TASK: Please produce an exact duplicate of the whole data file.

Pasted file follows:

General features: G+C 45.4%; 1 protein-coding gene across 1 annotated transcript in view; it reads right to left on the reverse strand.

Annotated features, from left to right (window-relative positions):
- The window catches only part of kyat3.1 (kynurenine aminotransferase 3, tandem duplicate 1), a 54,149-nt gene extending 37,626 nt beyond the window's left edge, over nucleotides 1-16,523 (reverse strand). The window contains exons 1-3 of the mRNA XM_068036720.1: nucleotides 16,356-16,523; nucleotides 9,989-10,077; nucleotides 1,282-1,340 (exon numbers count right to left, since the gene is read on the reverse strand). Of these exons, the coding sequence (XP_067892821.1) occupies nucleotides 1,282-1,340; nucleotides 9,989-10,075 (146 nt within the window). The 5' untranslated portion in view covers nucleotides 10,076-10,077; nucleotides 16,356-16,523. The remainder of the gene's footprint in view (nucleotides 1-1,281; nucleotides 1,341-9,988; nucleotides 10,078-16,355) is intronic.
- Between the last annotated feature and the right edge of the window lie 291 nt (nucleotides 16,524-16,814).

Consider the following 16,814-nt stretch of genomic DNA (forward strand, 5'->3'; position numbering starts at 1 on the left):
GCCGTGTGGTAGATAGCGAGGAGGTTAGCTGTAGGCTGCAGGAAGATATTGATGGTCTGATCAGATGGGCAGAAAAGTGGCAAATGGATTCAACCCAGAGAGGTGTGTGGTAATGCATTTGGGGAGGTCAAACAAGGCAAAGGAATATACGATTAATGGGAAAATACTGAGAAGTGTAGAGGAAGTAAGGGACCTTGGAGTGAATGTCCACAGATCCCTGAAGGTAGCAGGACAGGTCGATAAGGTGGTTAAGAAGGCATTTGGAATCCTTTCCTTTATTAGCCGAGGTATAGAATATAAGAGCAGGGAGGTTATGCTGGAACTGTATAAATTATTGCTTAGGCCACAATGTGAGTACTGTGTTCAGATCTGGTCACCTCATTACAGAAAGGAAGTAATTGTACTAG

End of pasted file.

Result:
General features: G+C 45.4%; 1 protein-coding gene across 1 annotated transcript in view; it reads right to left on the reverse strand.

Annotated features, from left to right (window-relative positions):
- The window catches only part of kyat3.1 (kynurenine aminotransferase 3, tandem duplicate 1), a 54,149-nt gene extending 37,626 nt beyond the window's left edge, over nucleotides 1-16,523 (reverse strand). The window contains exons 1-3 of the mRNA XM_068036720.1: nucleotides 16,356-16,523; nucleotides 9,989-10,077; nucleotides 1,282-1,340 (exon numbers count right to left, since the gene is read on the reverse strand). Of these exons, the coding sequence (XP_067892821.1) occupies nucleotides 1,282-1,340; nucleotides 9,989-10,075 (146 nt within the window). The 5' untranslated portion in view covers nucleotides 10,076-10,077; nucleotides 16,356-16,523. The remainder of the gene's footprint in view (nucleotides 1-1,281; nucleotides 1,341-9,988; nucleotides 10,078-16,355) is intronic.
- Between the last annotated feature and the right edge of the window lie 291 nt (nucleotides 16,524-16,814).

Consider the following 16,814-nt stretch of genomic DNA (forward strand, 5'->3'; position numbering starts at 1 on the left):
GCCGTGTGGTAGATAGCGAGGAGGTTAGCTGTAGGCTGCAGGAAGATATTGATGGTCTGATCAGATGGGCAGAAAAGTGGCAAATGGATTCAACCCAGAGAGGTGTGTGGTAATGCATTTGGGGAGGTCAAACAAGGCAAAGGAATATACGATTAATGGGAAAATACTGAGAAGTGTAGAGGAAGTAAGGGACCTTGGAGTGAATGTCCACAGATCCCTGAAGGTAGCAGGACAGGTCGATAAGGTGGTTAAGAAGGCATTTGGAATCCTTTCCTTTATTAGCCGAGGTATAGAATATAAGAGCAGGGAGGTTATGCTGGAACTGTATAAATTATTGCTTAGGCCACAATGTGAGTACTGTGTTCAGATCTGGTCACCTCATTACAGAAAGGAAGTAATTGTACTAG